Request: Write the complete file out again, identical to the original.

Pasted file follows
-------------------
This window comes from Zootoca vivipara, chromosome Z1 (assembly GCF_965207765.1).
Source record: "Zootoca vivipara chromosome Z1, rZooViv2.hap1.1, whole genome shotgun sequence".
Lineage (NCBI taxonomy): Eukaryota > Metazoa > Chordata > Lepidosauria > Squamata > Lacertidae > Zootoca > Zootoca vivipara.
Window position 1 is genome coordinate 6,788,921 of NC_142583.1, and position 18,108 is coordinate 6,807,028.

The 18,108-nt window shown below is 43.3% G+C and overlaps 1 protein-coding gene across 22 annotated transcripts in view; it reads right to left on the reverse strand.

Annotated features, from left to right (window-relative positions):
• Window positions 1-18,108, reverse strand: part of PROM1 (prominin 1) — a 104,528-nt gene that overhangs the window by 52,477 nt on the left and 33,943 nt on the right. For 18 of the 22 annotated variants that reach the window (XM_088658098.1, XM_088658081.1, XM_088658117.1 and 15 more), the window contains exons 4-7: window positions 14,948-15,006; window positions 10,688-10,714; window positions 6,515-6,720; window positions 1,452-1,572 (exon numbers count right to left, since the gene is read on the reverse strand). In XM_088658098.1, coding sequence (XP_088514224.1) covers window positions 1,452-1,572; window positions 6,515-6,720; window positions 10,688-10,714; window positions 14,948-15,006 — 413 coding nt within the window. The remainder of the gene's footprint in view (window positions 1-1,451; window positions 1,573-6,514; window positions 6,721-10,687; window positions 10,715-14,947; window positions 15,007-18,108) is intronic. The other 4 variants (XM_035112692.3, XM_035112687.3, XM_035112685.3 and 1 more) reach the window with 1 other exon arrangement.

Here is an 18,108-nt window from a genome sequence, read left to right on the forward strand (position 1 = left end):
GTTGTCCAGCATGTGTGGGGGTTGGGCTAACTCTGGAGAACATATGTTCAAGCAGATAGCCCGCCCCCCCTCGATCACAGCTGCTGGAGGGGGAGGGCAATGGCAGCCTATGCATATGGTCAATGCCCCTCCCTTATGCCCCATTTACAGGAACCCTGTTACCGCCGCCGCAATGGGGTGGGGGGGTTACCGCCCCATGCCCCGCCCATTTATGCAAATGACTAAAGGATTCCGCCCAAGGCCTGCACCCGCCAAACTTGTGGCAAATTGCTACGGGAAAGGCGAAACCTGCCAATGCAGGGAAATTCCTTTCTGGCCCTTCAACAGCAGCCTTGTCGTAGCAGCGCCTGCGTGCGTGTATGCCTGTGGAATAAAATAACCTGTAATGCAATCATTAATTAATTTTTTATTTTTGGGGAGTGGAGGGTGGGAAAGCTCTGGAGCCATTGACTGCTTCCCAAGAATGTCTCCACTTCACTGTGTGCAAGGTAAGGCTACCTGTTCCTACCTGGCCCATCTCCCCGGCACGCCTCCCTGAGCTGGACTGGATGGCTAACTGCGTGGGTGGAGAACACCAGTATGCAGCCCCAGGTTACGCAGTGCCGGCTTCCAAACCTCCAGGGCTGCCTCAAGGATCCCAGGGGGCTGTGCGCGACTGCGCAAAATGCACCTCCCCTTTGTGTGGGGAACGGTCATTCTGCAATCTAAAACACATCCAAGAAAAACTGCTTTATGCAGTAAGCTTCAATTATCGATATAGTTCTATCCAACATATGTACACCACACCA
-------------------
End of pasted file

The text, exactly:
This window comes from Zootoca vivipara, chromosome Z1 (assembly GCF_965207765.1).
Source record: "Zootoca vivipara chromosome Z1, rZooViv2.hap1.1, whole genome shotgun sequence".
Lineage (NCBI taxonomy): Eukaryota > Metazoa > Chordata > Lepidosauria > Squamata > Lacertidae > Zootoca > Zootoca vivipara.
Window position 1 is genome coordinate 6,788,921 of NC_142583.1, and position 18,108 is coordinate 6,807,028.

The 18,108-nt window shown below is 43.3% G+C and overlaps 1 protein-coding gene across 22 annotated transcripts in view; it reads right to left on the reverse strand.

Annotated features, from left to right (window-relative positions):
• Window positions 1-18,108, reverse strand: part of PROM1 (prominin 1) — a 104,528-nt gene that overhangs the window by 52,477 nt on the left and 33,943 nt on the right. For 18 of the 22 annotated variants that reach the window (XM_088658098.1, XM_088658081.1, XM_088658117.1 and 15 more), the window contains exons 4-7: window positions 14,948-15,006; window positions 10,688-10,714; window positions 6,515-6,720; window positions 1,452-1,572 (exon numbers count right to left, since the gene is read on the reverse strand). In XM_088658098.1, coding sequence (XP_088514224.1) covers window positions 1,452-1,572; window positions 6,515-6,720; window positions 10,688-10,714; window positions 14,948-15,006 — 413 coding nt within the window. The remainder of the gene's footprint in view (window positions 1-1,451; window positions 1,573-6,514; window positions 6,721-10,687; window positions 10,715-14,947; window positions 15,007-18,108) is intronic. The other 4 variants (XM_035112692.3, XM_035112687.3, XM_035112685.3 and 1 more) reach the window with 1 other exon arrangement.

Here is an 18,108-nt window from a genome sequence, read left to right on the forward strand (position 1 = left end):
GTTGTCCAGCATGTGTGGGGGTTGGGCTAACTCTGGAGAACATATGTTCAAGCAGATAGCCCGCCCCCCCTCGATCACAGCTGCTGGAGGGGGAGGGCAATGGCAGCCTATGCATATGGTCAATGCCCCTCCCTTATGCCCCATTTACAGGAACCCTGTTACCGCCGCCGCAATGGGGTGGGGGGGTTACCGCCCCATGCCCCGCCCATTTATGCAAATGACTAAAGGATTCCGCCCAAGGCCTGCACCCGCCAAACTTGTGGCAAATTGCTACGGGAAAGGCGAAACCTGCCAATGCAGGGAAATTCCTTTCTGGCCCTTCAACAGCAGCCTTGTCGTAGCAGCGCCTGCGTGCGTGTATGCCTGTGGAATAAAATAACCTGTAATGCAATCATTAATTAATTTTTTATTTTTGGGGAGTGGAGGGTGGGAAAGCTCTGGAGCCATTGACTGCTTCCCAAGAATGTCTCCACTTCACTGTGTGCAAGGTAAGGCTACCTGTTCCTACCTGGCCCATCTCCCCGGCACGCCTCCCTGAGCTGGACTGGATGGCTAACTGCGTGGGTGGAGAACACCAGTATGCAGCCCCAGGTTACGCAGTGCCGGCTTCCAAACCTCCAGGGCTGCCTCAAGGATCCCAGGGGGCTGTGCGCGACTGCGCAAAATGCACCTCCCCTTTGTGTGGGGAACGGTCATTCTGCAATCTAAAACACATCCAAGAAAAACTGCTTTATGCAGTAAGCTTCAATTATCGATATAGTTCTATCCAACATATGTACACCACACCA